“Only two kinds of people are gonna stay on this beach: those that are already dead and those that are gonna die. Now get off your butts.” ~ Brigadier General Norman Cota in “The Longest Day”
The above quoted theme of taking action is important. It’s the point of this post, actually, and I will return to it shortly. First, I want to refer to Jason Falls and Erik Deckers’ new book, No Bulls**t Social Media1 – Chapter 4, page 62. They write:
Before you dip your toe into the social media marketing waters, you need to first ask some telling questions:
1) Why are you using social media? If the reason is, “because everyone else is doing it,” you’re not ready. Remind yourself of the six things2 social media can do for your business and walk down the road of planning for a bit first. If you jump in without a good reason, you’re not going to be able to measure or justify your time. No goals means no way to measure what you’ve accomplished.
Generally speaking, there is nothing wrong with this advice. Still, I want you to hold that thought for a moment and follow me if you will just a flip of the page away to page 64 where we read:
2) Create a strategic plan.
Erik knew a university department that spent six months debating what they should do with their social media plan. They didn’t sign up to use a single tool because they debated whether it would even be effective. The obvious solution was to try just one tool and see what happened…”
One hypothesis on why the department debated: Because somebody told them that they shouldn’t get into social media without a strategic plan, and that if the only reason they were doing it was because everybody else was doing it, “they weren’t ready.” (Having worked in academia, I know how stifling the committee atmosphere can be.)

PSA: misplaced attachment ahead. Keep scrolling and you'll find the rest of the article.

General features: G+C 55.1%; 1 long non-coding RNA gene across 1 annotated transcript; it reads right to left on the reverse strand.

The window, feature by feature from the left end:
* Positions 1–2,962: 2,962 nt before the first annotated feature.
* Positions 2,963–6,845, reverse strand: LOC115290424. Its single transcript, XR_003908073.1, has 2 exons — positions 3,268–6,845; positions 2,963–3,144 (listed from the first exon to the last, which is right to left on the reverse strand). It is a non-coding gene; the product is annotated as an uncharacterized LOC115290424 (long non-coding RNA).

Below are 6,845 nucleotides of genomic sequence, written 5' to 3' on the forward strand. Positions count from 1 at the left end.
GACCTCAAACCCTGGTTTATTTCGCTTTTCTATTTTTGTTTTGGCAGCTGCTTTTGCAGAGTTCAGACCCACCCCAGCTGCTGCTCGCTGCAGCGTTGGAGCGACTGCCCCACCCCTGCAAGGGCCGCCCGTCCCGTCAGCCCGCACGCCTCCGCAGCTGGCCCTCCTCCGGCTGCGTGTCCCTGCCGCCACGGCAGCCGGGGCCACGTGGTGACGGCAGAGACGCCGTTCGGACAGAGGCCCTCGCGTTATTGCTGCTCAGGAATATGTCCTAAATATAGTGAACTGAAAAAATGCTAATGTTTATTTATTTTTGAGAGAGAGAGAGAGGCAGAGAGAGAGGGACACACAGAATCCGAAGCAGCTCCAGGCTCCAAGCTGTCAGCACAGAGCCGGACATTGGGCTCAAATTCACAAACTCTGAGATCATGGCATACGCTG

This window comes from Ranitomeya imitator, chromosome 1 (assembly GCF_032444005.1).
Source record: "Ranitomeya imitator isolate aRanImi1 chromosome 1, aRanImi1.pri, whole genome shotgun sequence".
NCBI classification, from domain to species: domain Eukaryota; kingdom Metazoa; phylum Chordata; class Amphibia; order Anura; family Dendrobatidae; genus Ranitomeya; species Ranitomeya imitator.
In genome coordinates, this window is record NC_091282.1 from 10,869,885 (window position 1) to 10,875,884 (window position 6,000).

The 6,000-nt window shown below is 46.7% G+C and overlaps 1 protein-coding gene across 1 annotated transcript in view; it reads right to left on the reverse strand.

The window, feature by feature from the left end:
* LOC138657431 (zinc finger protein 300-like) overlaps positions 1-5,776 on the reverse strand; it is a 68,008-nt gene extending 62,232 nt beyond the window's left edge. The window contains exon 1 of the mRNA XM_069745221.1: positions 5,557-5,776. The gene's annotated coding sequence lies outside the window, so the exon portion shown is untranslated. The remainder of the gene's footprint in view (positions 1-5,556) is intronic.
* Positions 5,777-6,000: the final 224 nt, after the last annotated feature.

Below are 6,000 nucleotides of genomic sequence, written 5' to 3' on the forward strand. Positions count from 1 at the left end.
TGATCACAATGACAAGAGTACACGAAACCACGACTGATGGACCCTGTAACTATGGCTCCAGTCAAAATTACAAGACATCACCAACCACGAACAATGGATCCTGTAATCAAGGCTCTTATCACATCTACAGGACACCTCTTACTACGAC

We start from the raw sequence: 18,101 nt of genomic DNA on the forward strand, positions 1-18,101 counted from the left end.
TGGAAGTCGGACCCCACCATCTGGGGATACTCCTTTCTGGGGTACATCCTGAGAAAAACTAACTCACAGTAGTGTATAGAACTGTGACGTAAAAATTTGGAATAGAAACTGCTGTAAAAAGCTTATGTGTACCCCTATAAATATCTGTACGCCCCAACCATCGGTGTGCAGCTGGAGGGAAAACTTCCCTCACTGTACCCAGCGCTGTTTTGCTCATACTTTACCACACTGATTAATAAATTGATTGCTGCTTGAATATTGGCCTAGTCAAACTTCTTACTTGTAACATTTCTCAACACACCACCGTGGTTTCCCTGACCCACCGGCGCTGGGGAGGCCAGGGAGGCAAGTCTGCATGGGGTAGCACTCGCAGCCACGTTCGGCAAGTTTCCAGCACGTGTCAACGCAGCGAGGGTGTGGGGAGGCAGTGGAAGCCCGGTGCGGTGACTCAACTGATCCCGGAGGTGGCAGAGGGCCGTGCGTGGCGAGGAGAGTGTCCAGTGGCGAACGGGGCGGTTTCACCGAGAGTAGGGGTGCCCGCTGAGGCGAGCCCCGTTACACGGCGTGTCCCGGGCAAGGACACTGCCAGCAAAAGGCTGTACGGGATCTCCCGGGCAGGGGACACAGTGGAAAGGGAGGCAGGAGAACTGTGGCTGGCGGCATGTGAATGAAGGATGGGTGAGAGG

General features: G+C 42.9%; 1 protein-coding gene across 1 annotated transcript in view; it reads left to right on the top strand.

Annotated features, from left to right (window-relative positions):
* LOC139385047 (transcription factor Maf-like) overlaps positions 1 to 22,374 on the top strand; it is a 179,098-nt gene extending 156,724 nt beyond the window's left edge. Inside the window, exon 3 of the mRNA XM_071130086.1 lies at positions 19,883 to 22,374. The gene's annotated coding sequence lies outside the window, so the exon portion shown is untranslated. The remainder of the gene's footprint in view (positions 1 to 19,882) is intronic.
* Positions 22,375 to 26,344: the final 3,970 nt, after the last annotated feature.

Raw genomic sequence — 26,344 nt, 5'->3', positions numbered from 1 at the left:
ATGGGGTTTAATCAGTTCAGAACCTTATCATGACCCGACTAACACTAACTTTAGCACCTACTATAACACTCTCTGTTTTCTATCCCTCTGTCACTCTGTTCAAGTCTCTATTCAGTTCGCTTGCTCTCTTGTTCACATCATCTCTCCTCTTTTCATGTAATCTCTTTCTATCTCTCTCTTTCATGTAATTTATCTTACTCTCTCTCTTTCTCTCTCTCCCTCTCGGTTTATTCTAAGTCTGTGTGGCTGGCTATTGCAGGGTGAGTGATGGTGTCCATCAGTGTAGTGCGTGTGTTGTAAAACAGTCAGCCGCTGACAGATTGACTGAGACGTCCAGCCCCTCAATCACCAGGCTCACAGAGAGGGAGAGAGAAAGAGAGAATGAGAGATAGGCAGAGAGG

So, why the differing ideologies? Well, to put it simply, every situation is different. But I’d like to unite the two:
I think the “you must have a plan” advice for social media strategy, while well intentioned, actually causes some confusion and apprehension for the very people it’s trying to help. One company may be “doing social” without a plan while another company may be hesitant to jump in to “see what happens.” It depends on where you are in the stages of integrating social into your marketing strategy, but the one who hasn’t listened first to develop that strategy is the loser here.
Plans are good, but they aren’t necessary to get started. I’m not arguing against having a plan, I’m saying that if you’re not utilizing social media and you’d like to get started, then get started!3
“A good plan violently executed now is better than a perfect plan executed next week” – Gen. George S. Patton
A lot of companies come to us nervous as hell, afraid of making a mistake, afraid of doing it wrong. They don’t have a strategic plan, aren’t sure what a strategic plan even looks like, and basically don’t even know where to start.
Getting Started 101
1) Does your company own its online social identity? That would really suck if you didn’t own your own identity/brand online. It happens. Start with placeholders on Facebook, Twitter, LinkedIn, Google+, and YouTube. Get those bases covered at the very least.